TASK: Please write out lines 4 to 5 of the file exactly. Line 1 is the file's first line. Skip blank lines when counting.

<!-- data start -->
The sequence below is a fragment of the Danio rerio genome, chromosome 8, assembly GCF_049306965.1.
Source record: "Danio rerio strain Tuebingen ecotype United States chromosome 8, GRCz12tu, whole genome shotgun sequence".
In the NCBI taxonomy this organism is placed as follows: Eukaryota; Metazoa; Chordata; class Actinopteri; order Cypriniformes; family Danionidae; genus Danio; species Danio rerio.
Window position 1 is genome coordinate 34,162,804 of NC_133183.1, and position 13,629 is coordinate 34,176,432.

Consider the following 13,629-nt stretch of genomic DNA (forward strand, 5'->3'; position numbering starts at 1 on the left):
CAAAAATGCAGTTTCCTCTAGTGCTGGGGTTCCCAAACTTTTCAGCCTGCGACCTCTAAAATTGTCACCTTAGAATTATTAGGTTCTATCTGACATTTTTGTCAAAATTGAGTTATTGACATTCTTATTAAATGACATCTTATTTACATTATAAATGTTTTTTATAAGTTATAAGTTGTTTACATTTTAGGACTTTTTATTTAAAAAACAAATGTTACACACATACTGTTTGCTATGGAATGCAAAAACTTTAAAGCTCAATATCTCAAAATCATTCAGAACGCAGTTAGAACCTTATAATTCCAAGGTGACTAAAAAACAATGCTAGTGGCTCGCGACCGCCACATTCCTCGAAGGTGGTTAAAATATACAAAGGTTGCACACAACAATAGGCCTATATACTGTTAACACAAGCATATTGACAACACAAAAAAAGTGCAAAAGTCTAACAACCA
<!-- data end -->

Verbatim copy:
Window position 1 is genome coordinate 34,162,804 of NC_133183.1, and position 13,629 is coordinate 34,176,432.

Consider the following 13,629-nt stretch of genomic DNA (forward strand, 5'->3'; position numbering starts at 1 on the left):